The Texas judge who jailed an 11th-grade honor student for missing too much school unfairly punished the teen who works two jobs to support her siblings, one of her employers says.
"I can understand if a child is staying out of school, running around, a bad kid, getting into trouble, taking drugs," Mary Elliot, Diane Tran's boss at her weekend job, told ABC News this weekend. "I can understand why he would slap them into jail for 24 hours. But Diane doesn't do that. All she does is work and go to school."
Tran, 17, had already been warned not to miss any more time at her Houston-area school, but when Judge Lanny Moriarty heard she'd skipped again, he sent her to jail for 24 hours Wednesday, according to KHOU 11 News.
It's unclear how many days she missed but state law allows for only 10 unexcused absences in a six-month period.
In addition to working at Elliot's wedding-planning venue, Tran works full-time at a dry cleaners. She has been supporting an older brother and a younger sister since her parents separated and her mother relocated out of state, Elliot said. Her father often works too late to come home, so she sometimes lives with Elliot's daughter.
"She's a straight-A student," Elliot said. "She keeps her grades up, but sometimes she oversleeps, because she's been working."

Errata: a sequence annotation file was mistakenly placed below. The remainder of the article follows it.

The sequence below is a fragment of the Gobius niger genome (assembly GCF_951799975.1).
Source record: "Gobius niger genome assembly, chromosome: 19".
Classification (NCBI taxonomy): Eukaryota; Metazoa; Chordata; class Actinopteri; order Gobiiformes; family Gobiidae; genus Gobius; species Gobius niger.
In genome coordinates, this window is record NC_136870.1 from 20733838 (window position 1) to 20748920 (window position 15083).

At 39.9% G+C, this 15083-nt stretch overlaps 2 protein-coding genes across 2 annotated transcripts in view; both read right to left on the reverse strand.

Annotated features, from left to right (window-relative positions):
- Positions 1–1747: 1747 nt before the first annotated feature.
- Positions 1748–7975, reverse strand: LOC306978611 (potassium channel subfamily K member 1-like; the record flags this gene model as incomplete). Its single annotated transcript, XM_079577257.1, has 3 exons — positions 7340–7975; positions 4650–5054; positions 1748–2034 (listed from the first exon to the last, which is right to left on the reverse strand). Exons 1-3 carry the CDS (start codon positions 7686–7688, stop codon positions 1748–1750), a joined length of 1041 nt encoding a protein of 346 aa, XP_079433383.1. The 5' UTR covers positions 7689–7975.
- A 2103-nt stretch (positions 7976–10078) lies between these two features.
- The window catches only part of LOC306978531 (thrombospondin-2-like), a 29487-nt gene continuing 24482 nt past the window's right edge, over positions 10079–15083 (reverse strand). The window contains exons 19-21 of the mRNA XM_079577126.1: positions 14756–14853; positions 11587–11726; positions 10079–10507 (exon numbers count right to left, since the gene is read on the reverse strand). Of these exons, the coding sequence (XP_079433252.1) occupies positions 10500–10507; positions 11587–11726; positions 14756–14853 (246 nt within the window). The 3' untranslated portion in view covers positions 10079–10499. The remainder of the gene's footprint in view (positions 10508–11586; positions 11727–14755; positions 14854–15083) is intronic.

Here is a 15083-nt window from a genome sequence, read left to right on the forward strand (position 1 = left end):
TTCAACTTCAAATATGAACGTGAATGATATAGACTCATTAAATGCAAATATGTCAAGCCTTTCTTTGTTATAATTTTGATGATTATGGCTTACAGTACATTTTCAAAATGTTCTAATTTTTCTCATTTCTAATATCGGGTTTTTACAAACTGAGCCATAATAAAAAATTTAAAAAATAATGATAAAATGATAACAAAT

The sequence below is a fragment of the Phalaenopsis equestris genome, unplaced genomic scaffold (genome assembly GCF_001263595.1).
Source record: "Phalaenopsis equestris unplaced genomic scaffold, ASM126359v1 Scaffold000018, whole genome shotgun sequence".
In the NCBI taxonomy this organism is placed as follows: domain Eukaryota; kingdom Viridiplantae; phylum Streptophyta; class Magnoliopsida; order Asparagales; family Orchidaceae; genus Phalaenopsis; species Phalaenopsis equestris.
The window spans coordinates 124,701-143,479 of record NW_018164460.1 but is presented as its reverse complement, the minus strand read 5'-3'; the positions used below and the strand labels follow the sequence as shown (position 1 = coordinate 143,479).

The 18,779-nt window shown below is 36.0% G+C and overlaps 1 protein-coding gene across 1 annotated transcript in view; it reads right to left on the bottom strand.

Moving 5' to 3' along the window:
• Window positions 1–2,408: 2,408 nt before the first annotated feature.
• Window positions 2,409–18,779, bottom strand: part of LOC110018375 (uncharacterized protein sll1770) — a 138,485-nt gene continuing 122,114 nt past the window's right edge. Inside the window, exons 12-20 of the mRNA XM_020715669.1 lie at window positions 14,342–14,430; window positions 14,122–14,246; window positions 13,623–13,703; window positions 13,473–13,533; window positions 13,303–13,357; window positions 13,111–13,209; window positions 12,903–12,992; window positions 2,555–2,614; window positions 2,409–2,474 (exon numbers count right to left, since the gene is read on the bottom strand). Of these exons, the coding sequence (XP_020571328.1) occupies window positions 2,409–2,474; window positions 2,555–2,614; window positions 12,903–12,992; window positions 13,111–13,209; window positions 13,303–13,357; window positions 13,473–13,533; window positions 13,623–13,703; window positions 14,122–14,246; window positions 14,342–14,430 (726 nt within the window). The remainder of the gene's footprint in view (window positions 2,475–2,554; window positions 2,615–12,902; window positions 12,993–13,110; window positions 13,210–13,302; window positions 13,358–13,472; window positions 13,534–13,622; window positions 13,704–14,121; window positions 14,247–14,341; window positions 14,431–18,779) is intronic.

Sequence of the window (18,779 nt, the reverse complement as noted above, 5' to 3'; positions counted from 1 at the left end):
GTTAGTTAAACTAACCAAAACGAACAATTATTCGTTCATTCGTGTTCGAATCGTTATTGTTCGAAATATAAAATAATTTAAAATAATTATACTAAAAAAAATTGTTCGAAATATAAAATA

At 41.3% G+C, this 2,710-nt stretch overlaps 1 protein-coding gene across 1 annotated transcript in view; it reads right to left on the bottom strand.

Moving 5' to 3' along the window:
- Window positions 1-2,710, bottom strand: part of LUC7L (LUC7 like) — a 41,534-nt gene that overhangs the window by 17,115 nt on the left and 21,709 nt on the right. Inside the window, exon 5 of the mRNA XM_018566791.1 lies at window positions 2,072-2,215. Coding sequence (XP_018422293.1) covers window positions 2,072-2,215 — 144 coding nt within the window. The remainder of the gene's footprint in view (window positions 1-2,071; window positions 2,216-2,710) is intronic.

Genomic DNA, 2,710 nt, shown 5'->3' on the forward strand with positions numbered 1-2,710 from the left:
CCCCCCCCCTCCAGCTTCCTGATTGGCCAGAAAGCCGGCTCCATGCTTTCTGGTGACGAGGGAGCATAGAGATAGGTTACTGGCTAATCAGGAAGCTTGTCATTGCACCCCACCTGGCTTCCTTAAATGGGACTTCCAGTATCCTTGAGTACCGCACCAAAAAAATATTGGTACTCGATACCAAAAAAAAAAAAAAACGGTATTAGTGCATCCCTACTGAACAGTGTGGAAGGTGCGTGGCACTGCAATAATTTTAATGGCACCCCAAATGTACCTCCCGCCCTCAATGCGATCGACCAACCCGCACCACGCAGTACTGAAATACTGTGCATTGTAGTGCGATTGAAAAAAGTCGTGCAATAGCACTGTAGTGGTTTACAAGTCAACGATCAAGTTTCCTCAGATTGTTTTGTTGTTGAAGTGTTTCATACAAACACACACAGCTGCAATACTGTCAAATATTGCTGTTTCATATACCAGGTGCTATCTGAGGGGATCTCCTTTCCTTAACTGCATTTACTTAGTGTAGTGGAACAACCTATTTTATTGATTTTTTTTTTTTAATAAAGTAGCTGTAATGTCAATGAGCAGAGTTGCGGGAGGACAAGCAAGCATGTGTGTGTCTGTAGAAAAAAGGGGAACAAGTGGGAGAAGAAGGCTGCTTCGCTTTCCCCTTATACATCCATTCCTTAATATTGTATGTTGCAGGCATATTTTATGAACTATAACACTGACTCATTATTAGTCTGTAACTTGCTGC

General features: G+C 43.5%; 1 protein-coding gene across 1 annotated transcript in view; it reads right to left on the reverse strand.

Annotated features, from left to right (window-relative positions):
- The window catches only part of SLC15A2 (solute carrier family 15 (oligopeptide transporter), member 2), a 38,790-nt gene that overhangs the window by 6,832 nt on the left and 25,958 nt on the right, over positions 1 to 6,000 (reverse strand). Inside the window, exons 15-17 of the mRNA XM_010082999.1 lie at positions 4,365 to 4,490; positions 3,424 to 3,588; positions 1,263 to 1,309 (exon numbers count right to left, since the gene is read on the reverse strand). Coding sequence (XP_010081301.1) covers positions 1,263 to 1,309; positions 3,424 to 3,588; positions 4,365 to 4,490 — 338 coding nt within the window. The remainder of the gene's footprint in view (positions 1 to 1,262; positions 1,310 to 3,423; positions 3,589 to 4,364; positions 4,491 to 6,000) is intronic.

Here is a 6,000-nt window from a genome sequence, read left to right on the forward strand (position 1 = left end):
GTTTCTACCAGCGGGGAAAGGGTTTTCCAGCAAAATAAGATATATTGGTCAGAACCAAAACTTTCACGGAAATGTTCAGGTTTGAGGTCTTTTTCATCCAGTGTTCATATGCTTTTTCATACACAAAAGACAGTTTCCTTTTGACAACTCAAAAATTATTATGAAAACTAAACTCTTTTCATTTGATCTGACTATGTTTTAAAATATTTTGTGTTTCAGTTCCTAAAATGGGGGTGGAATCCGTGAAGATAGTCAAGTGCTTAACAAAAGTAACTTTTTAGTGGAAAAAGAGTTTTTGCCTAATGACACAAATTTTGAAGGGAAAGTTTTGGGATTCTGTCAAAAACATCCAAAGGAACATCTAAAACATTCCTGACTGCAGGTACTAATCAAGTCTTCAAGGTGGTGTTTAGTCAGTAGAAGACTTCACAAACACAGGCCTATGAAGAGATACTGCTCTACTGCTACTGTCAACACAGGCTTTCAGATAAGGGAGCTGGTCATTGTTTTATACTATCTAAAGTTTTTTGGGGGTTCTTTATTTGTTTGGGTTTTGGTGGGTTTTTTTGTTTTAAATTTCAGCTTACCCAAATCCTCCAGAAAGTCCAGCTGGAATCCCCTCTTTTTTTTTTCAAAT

Tran, who was working at Elliot's venue when Elliot spoke to ABCNews.com, declined to comment.
Tran's classmate Devon Hill told the New York Daily News that Tran takes Advanced Placement classes, goes "from job to job" and stays up until 7 a.m. some nights.
When those close to Tran suggested she switch to home schooling, Tran refused because she wanted to be named among the top-10 students in her class just like her brother, Elliot said.
Judge Moriarty told KHOU 11 News that he intended to make an example of Tran.
"If you let one run loose, what are you going to do with the rest of them? Let them go, too?" Moriarty asked the TV station.
Willis High School posts the state truancy law on its website.
"Texas law is clear that children must attend school," the site says before explaining that students can only have 10 unexcused absences in a six-month period before the school files a complaint in court.